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Historical Photographs of the Middle East

A selection of photographs dated between 1858 and 1973 from the photo archive in the Middle East Centre of St. Antony's College, Oxford. The collection documents political, historical, archaeological and anthropological events and subjects in the Middle East.
16,122 photographs.

Various Authors & Editors

The Hague, 1940-1945

Photographs taken by Dutch photographer Menno Huizinga (1907-1947). Huizinga documented the violence of World War II as it came to The Hague. Subjects include bombardments, evacuations, scenes depicting hunger and other subjects.
Approximately 400 photographs.

Various Authors & Editors

The Sir Lawrence Alma-Tadema Collection
The Univerity of Birmingham Library

Lawrence Alma-Tadema was born in Friesland, The Netherlands, in 1836. He trained in Antwerp with Baron Henri Ley (1815-1869), a painter of 16th century Flemish historical subjects, and with Louis de Taeye (1822-1890) a painter and professor of archaeology. During his honeymoon in 1863, Alma-Tadema visited Italy. He was very impressed by the archaeological remains he saw in Florence, Rome, Naples and Pompeii and his love for Roman antiquity was born. He began to acquire a reputation, particularly in England, as a painter of historical subjects. He therefore decided to move to London in 1870, and his popularity continued to grow. In 1876 he became a member of the Royal Academy. Throughout the remainder of his life he enjoyed great fame and fortune and was knighted by Queen Victoria in 1899. When he died in 1912 he was accorded the rare privilege of being buried in St. Paul's Cathedral.

The photographs
Alma-Tadema used many elements of Roman art and architecture in his paintings. He strove for historical authenticity in every small detail and in order to achieve this he made use of photographs. He had in fact collected photographs since his journey through Italy in 1863, such photographs being at the time a popular medium for archaeological documentation as well as for "Grand Tour" souvenirs. Alma-Tadema bought hundreds of photographs during his many journeys, of which many, but by no means all, are of Italian subjects.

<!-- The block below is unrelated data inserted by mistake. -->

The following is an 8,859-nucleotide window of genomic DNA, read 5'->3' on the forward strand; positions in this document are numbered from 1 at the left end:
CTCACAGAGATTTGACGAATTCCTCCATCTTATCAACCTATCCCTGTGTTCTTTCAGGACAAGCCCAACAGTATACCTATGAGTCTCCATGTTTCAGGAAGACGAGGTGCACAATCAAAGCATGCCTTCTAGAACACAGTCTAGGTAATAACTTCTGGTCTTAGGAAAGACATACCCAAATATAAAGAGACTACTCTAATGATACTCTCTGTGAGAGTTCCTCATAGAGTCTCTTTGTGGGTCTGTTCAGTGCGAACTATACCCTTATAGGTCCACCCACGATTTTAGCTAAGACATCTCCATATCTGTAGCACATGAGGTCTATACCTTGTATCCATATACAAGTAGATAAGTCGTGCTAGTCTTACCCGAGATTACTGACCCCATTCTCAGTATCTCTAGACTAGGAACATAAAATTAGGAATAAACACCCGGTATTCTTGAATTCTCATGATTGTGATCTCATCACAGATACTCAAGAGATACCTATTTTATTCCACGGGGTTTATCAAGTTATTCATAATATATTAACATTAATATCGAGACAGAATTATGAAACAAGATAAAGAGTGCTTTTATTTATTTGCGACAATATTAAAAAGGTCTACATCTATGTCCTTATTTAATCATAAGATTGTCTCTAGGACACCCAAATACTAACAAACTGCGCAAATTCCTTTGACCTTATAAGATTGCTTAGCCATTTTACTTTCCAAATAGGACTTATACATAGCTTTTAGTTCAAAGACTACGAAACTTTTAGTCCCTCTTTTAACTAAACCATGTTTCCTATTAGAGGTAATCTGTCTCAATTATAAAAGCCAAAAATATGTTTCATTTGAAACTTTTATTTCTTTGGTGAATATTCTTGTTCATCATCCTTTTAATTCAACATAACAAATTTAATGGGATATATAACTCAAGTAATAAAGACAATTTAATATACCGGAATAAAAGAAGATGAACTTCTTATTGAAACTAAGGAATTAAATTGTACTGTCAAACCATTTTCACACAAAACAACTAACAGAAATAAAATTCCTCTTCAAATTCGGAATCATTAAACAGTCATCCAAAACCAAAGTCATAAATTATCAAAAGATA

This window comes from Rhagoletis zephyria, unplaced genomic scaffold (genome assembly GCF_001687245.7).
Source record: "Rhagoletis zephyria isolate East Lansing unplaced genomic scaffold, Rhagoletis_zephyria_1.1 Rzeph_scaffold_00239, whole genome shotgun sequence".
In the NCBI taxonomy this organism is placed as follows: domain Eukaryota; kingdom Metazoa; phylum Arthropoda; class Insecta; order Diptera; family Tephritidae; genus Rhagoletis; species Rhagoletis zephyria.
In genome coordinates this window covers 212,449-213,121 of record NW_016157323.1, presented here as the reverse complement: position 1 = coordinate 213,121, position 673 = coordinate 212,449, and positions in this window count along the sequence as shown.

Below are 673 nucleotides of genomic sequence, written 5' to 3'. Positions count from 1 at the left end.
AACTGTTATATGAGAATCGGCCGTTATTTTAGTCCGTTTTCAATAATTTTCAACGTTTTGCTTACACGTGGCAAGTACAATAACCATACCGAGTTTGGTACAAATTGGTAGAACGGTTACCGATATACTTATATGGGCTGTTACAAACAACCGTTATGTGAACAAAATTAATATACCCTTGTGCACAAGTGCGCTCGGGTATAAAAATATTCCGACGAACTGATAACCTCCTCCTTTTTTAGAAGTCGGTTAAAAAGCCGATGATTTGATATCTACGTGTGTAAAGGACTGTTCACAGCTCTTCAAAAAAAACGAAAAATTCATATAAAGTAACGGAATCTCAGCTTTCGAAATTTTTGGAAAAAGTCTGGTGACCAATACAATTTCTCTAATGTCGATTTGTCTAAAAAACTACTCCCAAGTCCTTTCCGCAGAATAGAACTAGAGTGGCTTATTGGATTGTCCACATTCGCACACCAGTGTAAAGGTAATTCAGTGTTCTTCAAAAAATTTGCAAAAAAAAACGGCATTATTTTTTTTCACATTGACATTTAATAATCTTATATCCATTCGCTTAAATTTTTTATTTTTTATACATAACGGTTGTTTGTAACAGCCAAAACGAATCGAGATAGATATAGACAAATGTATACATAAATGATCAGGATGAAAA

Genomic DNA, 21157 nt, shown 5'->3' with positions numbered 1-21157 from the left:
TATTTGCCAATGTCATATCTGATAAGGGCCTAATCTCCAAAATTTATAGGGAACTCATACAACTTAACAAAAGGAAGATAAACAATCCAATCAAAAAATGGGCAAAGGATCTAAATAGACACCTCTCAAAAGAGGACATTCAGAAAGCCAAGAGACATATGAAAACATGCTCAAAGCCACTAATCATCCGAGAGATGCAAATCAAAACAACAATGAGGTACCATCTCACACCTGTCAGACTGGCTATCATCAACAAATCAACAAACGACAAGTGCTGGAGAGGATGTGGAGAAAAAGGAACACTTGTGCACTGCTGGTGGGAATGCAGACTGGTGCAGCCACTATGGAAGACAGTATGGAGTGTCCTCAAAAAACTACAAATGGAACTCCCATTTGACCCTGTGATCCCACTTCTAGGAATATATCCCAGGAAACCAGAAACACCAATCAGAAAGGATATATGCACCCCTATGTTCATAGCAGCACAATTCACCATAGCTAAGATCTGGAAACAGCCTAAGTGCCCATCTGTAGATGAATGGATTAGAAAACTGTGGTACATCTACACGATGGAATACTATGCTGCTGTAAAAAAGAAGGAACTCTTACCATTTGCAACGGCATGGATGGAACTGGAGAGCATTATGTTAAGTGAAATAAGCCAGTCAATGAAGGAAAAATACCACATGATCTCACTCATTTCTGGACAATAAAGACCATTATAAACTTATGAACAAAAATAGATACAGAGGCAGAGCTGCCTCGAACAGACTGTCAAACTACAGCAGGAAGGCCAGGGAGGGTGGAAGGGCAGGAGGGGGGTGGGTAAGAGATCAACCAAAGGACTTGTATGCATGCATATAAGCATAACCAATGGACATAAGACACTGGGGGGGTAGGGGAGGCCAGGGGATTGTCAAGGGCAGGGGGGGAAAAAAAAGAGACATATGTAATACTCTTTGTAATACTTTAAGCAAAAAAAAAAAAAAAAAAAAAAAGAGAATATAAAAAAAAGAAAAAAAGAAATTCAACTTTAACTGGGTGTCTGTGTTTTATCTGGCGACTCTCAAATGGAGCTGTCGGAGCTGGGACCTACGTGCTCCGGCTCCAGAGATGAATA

He stored these photographs, glued on cardboard mounts, in portfolios. These are sorted according to subject: Roman aqueducts, triumphal arches, Egyptian architecture, flowers and animals, etc. Details from the photographs are often to be recognized in his paintings. The names of the photographers are usually unknown because Alma-Tadema did not write their names on the mounts: he regarded the subject matter as important, not the photographs' value to art history. However, recent studies have established that among the photographers represented are such famous names as Sommer, Tuminello, Simelli, Plüschow, Salzman, Du Camp, Bonfils and Beato.
The original 164 portfolios and 6 albums, containing some 5,300 photographs, together with some original drawings, tracings and prints, were donated in 1915 to the Victoria and Albert Museum. In 1947 they were transferred to Birmingham University Library.

The correspondence
In addition to the visual material, the Alma-Tadema Collection of Birmingham University Library contains letters from Lawrence Alma-Tadema (and some written by his wife Laura and daughter Anna) to friends and patrons. Letters to his friend the singer and composer Sir George Henschel (1850-1934) form a large part of the collection.

The guide
The printed guide, accompanying the microfiches, is based on the 1915 inventory of the photographs, drawings, prints and tracings made for the Victoria and Albert Museum by E. Onslow Ford, and on the inventory of correspondence made by the University of Birmingham Library. Cross-reference of each item with its exact location on the microfiches makes the collection readily accessible.

The Rhetoric of Photography in Modern Japanese Literature

Materiality in the Visual Register as Narrated by Tanizaki Jun’ichirō, Abe Kōbō, Horie Toshiyuki and Kanai Mieko

Series:

Atsuko Sakaki

In The Rhetoric of Photography in Modern Japanese Literature, Atsuko Sakaki closely examines photography-inspired texts by four Japanese novelists: Tanizaki Jun’ichirō (1886-1965), Abe Kōbō (1924-93), Horie Toshiyuki (b. 1964) and Kanai Mieko (b. 1947). As connoisseurs, practitioners or critics of this visual medium, these authors look beyond photographs’ status as images that document and verify empirical incidents and existences, articulating instead the physical process of photographic production and photographs’ material presence in human lives. This book offers insight into the engagement with photography in Japanese literary texts as a means of bringing forgotten subject-object dynamics to light. It calls for a fundamental reconfiguration of the parameters of modern print culture and its presumption of the transparency of agents of representation.